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As well as seemingly having processing worthy of a TV that sits near the top of a brand's range, the 46W3000 also has the connectivity. For instance, HD fans will lap up the three v1.3 HDMIs (two on the rear, one down the side) and two component video inputs on offer. But there's also a handy dedicated PC D-Sub input and a digital audio output, plus the HDMIs are equipped to handle the much-vaunted but still as yet unseen Deep Colour format.
While we're on the subject of colour, it's worth adding that the 46W3000 also features an option to choose a colour space more suited to digital photos; carries Sony's Live Colour system combining Wide Colour Gamut backlights with chroma signal processing to boost the set's dynamic range; and allows you to adjust the colour matrix and RGB dynamic range manually.
Other more minor but still useful tricks up the 46W3000's jam-packed sleeves include MPEG and normal noise reduction options, gamma adjustment, white balance adjustment, a detail booster, and a black level booster.
While the 46W3000's features list might be long, however, it does still have something missing: the MotionFlow 100Hz system found on Sony's flagship X Series models. This feature doubles the image's refresh rate in a bid to fight LCD's normal motion blur problems. And its absence here turns out to be a bit of a disaster.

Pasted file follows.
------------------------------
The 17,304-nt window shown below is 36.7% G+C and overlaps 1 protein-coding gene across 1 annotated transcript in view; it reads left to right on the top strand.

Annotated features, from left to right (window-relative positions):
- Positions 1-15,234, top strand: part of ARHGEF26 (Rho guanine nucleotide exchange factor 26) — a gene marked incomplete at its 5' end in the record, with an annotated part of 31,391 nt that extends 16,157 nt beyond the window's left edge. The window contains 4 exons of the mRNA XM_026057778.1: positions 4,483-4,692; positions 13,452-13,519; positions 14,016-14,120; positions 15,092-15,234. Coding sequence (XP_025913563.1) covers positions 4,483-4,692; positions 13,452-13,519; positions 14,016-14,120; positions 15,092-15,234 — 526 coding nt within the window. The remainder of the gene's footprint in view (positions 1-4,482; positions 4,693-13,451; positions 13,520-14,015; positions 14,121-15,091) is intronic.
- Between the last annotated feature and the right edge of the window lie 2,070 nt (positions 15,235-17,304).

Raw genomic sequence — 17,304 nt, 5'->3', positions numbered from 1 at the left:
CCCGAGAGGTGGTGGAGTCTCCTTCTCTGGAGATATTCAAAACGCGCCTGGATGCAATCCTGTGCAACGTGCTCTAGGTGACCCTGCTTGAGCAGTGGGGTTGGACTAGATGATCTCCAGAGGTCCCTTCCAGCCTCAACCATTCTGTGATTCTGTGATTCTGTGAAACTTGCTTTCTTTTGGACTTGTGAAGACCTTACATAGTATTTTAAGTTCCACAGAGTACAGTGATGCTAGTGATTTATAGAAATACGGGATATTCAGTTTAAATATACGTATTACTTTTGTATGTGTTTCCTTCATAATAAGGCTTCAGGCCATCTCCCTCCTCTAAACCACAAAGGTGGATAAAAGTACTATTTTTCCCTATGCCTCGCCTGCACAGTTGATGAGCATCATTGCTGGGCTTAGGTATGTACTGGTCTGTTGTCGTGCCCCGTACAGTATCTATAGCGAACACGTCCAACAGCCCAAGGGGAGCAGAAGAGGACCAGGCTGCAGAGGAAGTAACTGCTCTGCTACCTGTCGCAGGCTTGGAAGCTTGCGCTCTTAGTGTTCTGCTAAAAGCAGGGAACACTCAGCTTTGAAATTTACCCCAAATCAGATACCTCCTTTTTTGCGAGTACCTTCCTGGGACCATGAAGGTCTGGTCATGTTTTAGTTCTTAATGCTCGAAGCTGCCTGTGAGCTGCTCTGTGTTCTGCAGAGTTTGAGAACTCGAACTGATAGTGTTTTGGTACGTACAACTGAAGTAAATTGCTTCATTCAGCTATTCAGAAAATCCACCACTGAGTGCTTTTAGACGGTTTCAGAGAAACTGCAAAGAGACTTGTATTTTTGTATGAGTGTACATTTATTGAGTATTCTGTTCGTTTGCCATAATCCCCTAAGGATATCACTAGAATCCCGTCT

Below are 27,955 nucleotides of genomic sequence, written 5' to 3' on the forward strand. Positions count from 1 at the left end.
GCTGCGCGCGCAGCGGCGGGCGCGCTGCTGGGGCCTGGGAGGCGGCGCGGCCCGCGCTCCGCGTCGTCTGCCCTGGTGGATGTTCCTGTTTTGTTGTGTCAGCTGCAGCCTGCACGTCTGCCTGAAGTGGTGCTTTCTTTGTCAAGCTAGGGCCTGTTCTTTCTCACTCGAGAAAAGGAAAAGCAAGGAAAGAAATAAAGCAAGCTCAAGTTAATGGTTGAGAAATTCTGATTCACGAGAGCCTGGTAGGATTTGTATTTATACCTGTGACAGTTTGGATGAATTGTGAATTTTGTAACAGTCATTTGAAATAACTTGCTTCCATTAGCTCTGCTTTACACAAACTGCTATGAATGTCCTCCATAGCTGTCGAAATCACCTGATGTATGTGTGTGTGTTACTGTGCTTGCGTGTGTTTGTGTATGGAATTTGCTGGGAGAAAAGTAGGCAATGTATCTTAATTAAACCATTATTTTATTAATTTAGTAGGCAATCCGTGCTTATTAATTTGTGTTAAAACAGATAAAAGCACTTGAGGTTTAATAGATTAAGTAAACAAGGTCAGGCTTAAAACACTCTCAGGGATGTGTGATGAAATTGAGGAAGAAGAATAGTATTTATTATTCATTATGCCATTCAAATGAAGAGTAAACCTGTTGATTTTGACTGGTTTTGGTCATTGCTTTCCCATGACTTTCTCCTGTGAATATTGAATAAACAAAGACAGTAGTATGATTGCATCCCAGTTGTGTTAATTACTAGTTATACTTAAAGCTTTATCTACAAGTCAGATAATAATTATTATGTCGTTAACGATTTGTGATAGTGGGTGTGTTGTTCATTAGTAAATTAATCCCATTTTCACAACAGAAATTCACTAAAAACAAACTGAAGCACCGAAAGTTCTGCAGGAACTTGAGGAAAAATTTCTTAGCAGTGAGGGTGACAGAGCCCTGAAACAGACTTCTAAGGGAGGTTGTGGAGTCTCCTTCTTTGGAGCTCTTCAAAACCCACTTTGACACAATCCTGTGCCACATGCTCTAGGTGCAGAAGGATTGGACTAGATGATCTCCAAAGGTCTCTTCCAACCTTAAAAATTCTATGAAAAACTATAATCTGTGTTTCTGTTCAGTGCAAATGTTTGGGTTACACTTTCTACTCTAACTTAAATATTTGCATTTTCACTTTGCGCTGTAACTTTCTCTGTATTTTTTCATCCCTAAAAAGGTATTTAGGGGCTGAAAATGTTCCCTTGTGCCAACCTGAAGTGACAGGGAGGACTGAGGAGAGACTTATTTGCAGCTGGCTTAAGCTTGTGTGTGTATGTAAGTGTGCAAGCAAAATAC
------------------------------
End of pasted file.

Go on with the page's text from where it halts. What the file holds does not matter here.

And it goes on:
For during a play through of The Italian Job recorded in remarkably pristine HD from Sky's HD movie service, the amount of smearing and resolution loss with moving objects really is depressingly severe. Check out almost any part of the justly famed Mini Cooper escape sequence, for instance, and you'll find the trio of Minis regularly leaving an unwanted ‘trail' behind them as they cross the screen. Even the wrinkles and pores clearly evident on the actors' faces when they're stationary tend to disappear as soon as those faces move a little.
I really must stress that I'm not just being pedantic here, either. The Sony's motion problems aren't just slightly irritating; they're downright distracting. To an extent that we'd only really expect to find on a budget LCD TV these days, not a relatively premium one like the 46W3000. Hmm.
Making the motion issues even more annoying is the fact that they do their level best to distract from some real picture strengths in the 46W3000. For instance, colours are superbly rendered. The patriotically coloured Mini Coopers positively blast off the screen, yet the screen also ensures that you can make out superbly subtle blends and tonal differences in their bodywork. What's more, the skin tones of all the protagonists are as natural as the 1969 film stock allows.
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